Unipd develops a novel model to study limb-girdle muscular dystrophy


A small molecule belonging to the class of cystic fibrosis transmembrane regulator correctors (CFTR C17) could treat other genetic diseases, including Limb-Girdle Muscular Dystrophy (LGMDR3). This and other forms of sarcoglycanopathy are rare autosomal recessive diseases for which there are no specific therapies currently available.

A University of Padua research team, coordinated by Dorianna Sandonà of the Department of Biomedical Sciences, develops a novel mouse model treated with CFTR C17 that allows and sees a recovery of muscle strength without signs of toxicity.The team published their work in the scientific journal Human Molecular Genetics entitled CFTR corrector C17 is effective in muscular dystrophy, in vivo proof of concept in LGMDR3.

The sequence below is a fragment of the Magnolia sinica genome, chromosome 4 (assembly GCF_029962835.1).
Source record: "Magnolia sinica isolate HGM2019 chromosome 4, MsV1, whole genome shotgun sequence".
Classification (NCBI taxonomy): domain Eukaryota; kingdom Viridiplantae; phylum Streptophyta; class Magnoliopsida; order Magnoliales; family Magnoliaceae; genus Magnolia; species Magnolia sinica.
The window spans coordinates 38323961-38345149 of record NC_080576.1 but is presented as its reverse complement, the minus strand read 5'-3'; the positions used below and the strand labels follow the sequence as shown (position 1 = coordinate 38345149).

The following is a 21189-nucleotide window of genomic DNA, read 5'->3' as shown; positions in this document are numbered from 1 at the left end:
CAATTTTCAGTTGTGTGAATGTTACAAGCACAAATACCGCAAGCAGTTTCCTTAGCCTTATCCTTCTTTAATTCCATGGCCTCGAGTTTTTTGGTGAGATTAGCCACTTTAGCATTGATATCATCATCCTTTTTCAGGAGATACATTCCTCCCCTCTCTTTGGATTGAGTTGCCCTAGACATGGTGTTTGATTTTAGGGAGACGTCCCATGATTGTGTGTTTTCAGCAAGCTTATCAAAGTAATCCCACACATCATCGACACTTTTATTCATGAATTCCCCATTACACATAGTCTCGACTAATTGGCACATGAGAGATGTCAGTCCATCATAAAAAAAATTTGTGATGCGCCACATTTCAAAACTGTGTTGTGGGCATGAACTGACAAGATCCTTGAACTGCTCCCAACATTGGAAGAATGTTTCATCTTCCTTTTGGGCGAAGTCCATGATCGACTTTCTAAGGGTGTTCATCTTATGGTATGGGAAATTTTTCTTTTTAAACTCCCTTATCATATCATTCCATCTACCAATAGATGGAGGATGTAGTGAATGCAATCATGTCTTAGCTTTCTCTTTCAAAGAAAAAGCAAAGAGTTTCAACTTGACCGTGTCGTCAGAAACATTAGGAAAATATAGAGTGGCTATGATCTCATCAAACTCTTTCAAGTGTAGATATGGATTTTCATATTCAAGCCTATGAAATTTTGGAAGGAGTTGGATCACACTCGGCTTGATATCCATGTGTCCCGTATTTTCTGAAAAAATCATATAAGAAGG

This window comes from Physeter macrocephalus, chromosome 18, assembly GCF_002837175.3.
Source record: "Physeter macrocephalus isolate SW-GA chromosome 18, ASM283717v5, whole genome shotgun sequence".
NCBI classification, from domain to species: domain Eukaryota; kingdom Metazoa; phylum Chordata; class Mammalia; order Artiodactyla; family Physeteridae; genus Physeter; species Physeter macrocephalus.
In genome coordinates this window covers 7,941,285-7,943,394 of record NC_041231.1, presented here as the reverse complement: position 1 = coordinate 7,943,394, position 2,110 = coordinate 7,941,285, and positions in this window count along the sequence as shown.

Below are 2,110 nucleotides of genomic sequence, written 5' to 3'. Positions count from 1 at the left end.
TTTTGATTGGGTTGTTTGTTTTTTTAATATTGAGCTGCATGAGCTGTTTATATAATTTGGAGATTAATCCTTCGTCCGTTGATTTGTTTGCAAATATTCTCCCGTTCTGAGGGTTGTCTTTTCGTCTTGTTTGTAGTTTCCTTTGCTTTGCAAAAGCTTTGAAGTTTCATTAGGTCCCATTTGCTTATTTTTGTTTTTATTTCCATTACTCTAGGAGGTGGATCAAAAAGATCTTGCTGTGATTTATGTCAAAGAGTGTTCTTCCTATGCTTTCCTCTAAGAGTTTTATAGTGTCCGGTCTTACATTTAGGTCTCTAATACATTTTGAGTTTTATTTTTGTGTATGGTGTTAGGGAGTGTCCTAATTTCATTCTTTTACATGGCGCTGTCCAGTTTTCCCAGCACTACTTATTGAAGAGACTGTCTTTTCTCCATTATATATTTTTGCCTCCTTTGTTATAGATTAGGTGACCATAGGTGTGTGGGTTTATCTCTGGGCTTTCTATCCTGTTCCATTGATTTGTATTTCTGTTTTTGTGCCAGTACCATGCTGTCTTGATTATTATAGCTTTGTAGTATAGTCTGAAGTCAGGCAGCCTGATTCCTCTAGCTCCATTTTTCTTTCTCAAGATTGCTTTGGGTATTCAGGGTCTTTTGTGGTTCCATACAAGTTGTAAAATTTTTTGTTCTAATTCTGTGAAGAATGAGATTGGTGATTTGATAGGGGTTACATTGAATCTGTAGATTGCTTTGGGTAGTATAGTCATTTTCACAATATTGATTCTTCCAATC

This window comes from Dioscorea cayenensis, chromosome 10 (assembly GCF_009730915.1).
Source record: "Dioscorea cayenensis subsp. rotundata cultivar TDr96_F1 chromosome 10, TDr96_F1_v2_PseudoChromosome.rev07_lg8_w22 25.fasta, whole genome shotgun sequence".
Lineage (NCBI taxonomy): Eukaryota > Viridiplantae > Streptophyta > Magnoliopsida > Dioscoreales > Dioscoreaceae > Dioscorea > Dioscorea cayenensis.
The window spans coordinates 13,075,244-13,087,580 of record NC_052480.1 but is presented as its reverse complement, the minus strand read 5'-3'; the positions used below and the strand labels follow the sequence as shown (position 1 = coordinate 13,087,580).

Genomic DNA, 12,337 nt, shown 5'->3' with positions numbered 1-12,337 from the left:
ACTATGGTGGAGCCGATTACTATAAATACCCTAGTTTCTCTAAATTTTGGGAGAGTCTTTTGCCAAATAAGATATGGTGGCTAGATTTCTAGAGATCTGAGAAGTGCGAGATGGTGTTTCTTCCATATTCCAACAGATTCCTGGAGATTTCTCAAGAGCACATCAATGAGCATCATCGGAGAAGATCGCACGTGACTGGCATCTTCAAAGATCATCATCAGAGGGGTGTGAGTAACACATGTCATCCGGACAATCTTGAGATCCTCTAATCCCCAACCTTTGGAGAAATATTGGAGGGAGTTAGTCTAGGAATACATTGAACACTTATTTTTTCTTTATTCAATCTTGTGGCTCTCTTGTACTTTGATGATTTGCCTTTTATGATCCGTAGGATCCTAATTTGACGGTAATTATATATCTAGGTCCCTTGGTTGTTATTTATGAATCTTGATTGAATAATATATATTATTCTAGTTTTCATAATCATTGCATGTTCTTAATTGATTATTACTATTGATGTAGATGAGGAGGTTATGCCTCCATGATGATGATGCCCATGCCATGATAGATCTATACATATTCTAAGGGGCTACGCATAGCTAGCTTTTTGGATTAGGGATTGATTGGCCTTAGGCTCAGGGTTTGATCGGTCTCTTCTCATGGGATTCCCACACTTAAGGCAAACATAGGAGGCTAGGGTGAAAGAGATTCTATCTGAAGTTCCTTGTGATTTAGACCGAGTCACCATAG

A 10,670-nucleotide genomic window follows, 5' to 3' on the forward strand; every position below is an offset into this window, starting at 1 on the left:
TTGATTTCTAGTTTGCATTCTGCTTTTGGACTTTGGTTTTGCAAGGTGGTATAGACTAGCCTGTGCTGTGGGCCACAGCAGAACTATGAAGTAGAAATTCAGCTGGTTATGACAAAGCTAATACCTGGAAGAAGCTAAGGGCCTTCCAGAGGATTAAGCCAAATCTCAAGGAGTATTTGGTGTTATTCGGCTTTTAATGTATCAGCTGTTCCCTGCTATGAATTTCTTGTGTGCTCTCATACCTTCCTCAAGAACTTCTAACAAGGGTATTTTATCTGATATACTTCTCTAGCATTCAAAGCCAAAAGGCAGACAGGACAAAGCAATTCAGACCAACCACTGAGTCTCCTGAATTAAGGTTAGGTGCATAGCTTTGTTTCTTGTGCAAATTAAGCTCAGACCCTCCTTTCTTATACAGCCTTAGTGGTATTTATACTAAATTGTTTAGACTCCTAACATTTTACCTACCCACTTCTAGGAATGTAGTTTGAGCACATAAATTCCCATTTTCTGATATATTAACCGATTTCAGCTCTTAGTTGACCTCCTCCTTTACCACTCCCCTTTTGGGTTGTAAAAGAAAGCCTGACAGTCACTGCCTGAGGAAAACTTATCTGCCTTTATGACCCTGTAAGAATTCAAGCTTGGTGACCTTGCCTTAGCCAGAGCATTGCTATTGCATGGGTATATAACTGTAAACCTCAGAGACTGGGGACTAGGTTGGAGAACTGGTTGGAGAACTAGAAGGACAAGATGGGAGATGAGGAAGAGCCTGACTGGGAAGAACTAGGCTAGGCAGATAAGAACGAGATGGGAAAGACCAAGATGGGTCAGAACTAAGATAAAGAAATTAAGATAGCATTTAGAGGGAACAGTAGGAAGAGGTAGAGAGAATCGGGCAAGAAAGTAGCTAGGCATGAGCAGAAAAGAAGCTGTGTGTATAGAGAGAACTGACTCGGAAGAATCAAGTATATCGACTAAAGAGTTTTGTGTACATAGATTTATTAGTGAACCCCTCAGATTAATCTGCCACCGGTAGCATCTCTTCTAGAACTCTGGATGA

Lacking the gene that corresponds to those in humans, novel models are encoded with the protein involved in LGMDR3. At one or two days old, the models are introduced to the human gene mutation responsible for the disease, with results similar to the effects of dystrophy in humans.

Dorianna Sandonà explains,'The most promising data from this study was treating the novel diseased model with the CFTR C17 corrector and the complete return of muscle strength and full recovery'.